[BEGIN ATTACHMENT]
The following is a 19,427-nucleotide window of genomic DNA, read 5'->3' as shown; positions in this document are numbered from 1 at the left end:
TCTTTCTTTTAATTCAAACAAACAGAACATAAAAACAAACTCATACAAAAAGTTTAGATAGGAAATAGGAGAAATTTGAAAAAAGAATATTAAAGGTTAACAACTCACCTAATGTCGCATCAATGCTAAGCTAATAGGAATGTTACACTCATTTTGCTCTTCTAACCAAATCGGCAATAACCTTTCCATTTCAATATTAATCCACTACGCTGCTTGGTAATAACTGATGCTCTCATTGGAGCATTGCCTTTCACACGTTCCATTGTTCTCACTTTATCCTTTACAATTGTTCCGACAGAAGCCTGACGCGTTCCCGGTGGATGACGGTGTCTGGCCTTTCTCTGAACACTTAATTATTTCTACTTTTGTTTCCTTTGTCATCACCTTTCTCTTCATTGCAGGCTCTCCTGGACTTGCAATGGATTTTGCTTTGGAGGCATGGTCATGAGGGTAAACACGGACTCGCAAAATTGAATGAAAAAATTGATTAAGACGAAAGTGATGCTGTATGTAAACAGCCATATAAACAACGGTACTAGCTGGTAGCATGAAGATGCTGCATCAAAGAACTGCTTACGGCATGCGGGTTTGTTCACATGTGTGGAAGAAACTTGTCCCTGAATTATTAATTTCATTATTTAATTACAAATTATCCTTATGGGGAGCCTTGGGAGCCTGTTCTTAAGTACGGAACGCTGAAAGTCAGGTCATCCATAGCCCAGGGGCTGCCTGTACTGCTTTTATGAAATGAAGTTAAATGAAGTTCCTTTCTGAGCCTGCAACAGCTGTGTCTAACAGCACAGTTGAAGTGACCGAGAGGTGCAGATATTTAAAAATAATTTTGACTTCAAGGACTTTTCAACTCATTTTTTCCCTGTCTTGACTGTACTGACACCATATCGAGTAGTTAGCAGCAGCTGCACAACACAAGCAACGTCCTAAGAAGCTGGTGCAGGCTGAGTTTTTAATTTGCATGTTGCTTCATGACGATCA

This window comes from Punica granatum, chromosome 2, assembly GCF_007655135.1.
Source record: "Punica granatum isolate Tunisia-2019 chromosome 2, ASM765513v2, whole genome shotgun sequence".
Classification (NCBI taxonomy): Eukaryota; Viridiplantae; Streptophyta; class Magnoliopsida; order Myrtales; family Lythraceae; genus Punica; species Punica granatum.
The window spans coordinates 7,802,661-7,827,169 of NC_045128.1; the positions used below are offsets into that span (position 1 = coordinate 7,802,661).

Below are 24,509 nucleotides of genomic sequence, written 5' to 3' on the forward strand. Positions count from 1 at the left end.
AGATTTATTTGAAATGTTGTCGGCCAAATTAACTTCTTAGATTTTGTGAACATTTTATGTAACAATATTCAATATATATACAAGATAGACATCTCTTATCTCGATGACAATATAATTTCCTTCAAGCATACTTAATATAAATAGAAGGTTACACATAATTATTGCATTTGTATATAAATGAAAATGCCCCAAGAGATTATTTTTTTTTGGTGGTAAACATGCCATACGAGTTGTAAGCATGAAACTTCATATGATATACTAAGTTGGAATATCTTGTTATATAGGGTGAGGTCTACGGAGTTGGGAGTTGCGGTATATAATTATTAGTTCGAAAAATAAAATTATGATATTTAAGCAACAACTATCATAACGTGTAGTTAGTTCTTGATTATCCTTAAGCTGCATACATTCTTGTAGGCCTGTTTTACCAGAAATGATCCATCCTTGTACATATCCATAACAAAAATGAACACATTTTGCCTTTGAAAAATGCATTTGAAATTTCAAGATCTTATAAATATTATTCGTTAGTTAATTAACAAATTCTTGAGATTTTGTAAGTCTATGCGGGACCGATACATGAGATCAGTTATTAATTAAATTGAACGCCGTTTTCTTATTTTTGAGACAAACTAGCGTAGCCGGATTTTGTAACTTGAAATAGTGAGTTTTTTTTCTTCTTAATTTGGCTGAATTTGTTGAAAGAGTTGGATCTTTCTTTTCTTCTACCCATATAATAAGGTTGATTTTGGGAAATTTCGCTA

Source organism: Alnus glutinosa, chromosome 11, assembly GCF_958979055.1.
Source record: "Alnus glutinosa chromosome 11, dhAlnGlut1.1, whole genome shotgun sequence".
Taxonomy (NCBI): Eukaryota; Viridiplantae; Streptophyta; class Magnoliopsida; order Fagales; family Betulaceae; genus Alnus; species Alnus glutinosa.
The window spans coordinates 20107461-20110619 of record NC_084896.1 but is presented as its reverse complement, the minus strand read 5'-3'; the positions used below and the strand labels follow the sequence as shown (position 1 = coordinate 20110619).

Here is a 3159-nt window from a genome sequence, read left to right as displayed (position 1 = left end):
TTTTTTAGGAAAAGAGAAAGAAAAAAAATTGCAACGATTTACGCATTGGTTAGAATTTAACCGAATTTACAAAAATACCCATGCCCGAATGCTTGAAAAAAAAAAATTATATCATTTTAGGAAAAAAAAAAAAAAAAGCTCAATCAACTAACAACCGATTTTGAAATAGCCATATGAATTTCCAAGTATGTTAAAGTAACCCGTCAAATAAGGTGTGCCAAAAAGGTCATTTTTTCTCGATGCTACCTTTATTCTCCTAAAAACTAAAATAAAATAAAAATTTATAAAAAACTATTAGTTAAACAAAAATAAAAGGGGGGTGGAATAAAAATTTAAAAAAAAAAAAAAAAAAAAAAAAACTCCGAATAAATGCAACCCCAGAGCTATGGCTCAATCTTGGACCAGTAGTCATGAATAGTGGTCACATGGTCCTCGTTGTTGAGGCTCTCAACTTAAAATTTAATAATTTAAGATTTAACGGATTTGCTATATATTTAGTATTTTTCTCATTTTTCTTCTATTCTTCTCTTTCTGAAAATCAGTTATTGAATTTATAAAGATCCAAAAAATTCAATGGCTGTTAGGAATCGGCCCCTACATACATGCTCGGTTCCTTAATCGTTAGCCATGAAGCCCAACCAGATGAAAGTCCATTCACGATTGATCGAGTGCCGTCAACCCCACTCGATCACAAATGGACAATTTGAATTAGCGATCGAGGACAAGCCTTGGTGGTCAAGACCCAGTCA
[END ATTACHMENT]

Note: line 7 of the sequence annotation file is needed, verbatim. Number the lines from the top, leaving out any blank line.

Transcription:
Below are 24,509 nucleotides of genomic sequence, written 5' to 3' on the forward strand. Positions count from 1 at the left end.